New Jersey Acting Attorney General Matt Platkin argued in a court filing that Lakewood should have raised its taxes and lowered internal costs to make up for its massive school budget deficit before turning to the state for aid.
Platkin wrote that the Lakewood School District, which owes the state more than $125 million in loans, could have done more to increase its revenues and cut costs before asking for loans and demanding changes to the school funding formula.
Platkin’s filing was in response to the long-running lawsuit filed by Lakewood High School teacher Arthur Lang and former Rutgers professor Paul Tractenberg, who say that the state’s funding formula does not account for Lakewood’s unique requirement to provide transportation to the some 40,000 private school students in Lakewood.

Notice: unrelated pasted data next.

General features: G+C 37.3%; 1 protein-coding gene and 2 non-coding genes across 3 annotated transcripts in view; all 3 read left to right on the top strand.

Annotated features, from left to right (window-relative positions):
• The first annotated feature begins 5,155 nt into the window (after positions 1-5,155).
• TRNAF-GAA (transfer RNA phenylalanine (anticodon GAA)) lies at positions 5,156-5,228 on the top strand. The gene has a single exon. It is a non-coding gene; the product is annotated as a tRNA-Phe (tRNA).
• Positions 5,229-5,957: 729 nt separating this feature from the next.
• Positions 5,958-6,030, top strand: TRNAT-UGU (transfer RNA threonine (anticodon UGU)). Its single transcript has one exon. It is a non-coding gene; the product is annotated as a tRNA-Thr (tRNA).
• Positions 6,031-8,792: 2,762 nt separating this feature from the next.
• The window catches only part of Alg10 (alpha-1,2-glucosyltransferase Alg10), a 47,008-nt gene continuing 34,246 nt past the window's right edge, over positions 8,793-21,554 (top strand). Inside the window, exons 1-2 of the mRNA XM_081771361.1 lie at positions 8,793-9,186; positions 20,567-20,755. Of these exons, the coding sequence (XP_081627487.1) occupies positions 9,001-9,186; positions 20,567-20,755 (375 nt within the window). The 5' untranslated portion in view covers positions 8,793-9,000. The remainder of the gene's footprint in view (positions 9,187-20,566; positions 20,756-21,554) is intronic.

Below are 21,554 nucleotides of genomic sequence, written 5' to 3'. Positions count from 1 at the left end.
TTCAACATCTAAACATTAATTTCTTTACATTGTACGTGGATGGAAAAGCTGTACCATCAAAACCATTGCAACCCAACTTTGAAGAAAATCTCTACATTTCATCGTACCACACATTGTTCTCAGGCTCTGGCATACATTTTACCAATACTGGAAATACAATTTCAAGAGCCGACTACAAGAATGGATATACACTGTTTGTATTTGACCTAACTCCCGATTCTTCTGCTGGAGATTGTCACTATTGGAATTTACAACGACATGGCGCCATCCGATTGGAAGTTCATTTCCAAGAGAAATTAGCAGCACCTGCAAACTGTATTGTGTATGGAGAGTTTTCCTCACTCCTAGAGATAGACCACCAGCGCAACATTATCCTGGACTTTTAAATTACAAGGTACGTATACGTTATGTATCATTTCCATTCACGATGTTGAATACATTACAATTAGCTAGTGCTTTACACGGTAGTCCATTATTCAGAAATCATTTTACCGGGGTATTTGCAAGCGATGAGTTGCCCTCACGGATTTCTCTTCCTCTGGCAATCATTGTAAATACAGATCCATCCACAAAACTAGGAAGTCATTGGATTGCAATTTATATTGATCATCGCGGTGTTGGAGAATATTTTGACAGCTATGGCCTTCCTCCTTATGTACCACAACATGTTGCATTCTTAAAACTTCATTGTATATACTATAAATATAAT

“Between fiscal years 2015 through 2018, Lakewood raised nearly $31 million less than it would have had it taxed” its residents at the highest rate possible, Platkin wrote. “Lakewood was taxing below the state average and below other districts.”
“The problem is an unbalanced budget, and the districts needs to do a more strenuous job of planning when it comes to moving the district ahead,” the Acting AG wrote in the court filing. “While Lakewood undeniably faces high costs for transportation of its nonpublic school population, it has also failed to raise taxes, as permitted under [state statutes] to fund those expenses.”
Lang and Tractenberg have asked the New Jersey Supreme Court to intervene in the case.